Attention Deficit and Hyperactivity Disorder (ADHD)
Attention Deficit and Hyperactivity Disorder (ADHD) is a behavioural disorder that can cause lack of attention, hyperactivity and impulsiveness. A person can also have an attention deficit without hyperactivity.
- The signs of ADHD
- Seeking advice or referral for assessment
- Adults with possible ADHD
- Further support and information
The signs of ADHD may be spotted in pre-school children, but they are usually more noticeable when your child starts school. Health assessments for ADHD are unlikely to be carried out until your child starts school.
All children with ADHD are different and will display individual behaviour patterns, each with their own degree of severity. Many will display some if not all of the following:
Inattention: Your child can be easily distracted. They may quickly change from doing one thing to another and forget instructions. Some children can be distant and dreamy at times and have a poor short-term memory.
Impulsiveness: Your child may speak or act inappropriately or without thinking at times. They may have a tendency to get angry quickly, leading to temper tantrums.
Over-activity/hyperactivity: Your child may be restless and fidgety, perhaps constantly tapping their foot or fiddling with their fingers. They may seem unable to sit still.
Insatiability: Your child appears to go on and on about a certain subject. They can try to intrude or take over a conversation.
Social clumsiness: Your child might not seem to quite 'fit' in with others around them and can act silly when in a group. They can also be overpowering and bossy, wanting to be the centre of attention.
Poor co-ordination: Your child may be clumsy and appear awkward in their movements. They could have difficulty doing two or more actions at the same time and will probably produce untidy written work.
Disorganisation: Your child may be unaware of mess and organisation which can cause them problems in structuring their school work. They may find homework and projects difficult to start.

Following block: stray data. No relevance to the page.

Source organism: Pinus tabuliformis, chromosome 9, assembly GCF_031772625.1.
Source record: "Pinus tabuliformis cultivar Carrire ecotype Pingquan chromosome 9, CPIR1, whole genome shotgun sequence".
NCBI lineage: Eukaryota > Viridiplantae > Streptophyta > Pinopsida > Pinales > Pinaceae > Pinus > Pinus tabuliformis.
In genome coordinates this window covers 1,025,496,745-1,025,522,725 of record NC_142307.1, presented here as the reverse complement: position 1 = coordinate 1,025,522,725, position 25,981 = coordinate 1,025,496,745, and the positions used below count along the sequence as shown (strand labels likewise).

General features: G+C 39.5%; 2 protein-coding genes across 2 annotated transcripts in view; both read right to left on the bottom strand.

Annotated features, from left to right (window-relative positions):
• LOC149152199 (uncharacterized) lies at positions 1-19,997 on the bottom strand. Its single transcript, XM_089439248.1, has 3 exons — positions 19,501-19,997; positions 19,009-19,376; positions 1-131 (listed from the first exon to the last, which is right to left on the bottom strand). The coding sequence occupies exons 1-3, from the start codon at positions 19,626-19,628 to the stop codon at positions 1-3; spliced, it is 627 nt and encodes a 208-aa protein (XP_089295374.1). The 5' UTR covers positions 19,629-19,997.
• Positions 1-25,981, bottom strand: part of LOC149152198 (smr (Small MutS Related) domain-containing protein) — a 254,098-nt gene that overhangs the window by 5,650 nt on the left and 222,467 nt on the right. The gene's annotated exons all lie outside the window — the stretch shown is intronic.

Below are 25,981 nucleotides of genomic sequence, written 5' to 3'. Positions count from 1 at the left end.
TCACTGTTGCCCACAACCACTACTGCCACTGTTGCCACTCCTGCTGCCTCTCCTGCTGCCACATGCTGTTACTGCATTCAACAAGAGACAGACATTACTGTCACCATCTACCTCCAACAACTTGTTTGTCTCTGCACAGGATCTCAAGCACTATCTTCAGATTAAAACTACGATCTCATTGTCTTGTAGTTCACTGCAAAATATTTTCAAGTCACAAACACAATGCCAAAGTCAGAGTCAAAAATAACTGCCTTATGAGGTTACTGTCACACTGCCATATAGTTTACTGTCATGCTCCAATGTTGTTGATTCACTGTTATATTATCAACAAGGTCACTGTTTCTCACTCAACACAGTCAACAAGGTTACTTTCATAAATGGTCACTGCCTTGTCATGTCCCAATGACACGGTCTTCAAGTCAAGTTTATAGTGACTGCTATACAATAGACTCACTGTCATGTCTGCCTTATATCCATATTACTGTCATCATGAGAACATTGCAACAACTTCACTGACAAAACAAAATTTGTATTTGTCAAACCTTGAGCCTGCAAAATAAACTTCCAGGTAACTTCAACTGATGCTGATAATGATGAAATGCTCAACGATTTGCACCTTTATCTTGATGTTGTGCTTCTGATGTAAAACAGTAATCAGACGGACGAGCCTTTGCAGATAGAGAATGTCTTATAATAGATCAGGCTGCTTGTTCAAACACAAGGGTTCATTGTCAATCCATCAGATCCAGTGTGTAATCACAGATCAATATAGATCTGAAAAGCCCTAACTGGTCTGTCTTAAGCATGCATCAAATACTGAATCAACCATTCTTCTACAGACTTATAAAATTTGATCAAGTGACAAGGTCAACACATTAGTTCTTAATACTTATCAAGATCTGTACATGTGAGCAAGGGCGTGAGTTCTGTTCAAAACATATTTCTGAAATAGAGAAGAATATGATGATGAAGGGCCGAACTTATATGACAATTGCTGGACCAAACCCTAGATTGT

Variability: Your child can have severe mood swings and be very volatile. They can have good and bad days with no real explanation.
Learning how to support your child with ADHD will help equip you to understand your child/young person better, there are many books available on this subject and useful information listed within this information article. Another important factor is the communication between education settings and parents so that education can understand the needs of your child and can put appropriate support and strategies in place.
Mind You the council’s young people well-being website has local information about ADHD
Adults with possible ADHD will initially speak to their GP first. The GP will make referrals to the Bristol ADHD clinic for further assessment.
South Glos Parent Carers run peer to peer support for families and run information workshops
For support for Parent Carers there is an ADHD support group based in Keynsham. Details can be found on their facebook page.
ADDISS -The National Attention Deficit Disorder Information and Support Service, provides information and support.
ADDers also have information and recommended reading for the child or adult with ADHD/ADD, as well as their parents or the people working with them.
Bristol Adults ADHD support - support group if you are an adult with ADHD
ADHD Foundation - Advice and support
Young Minds – Anger, emotions and ADHD & parent helpline
ADHD Uk – useful videos, offering information and tips
ADHD Parenting Course: Short webinar/face to face session run by Specialist Neurodevelopmental Nurses. Parent only referral for families of children who have been diagnosed with ADHD and are under the care of the Community Paediatric service or CAMHS. To register, email email@example.com and provide your child’s details.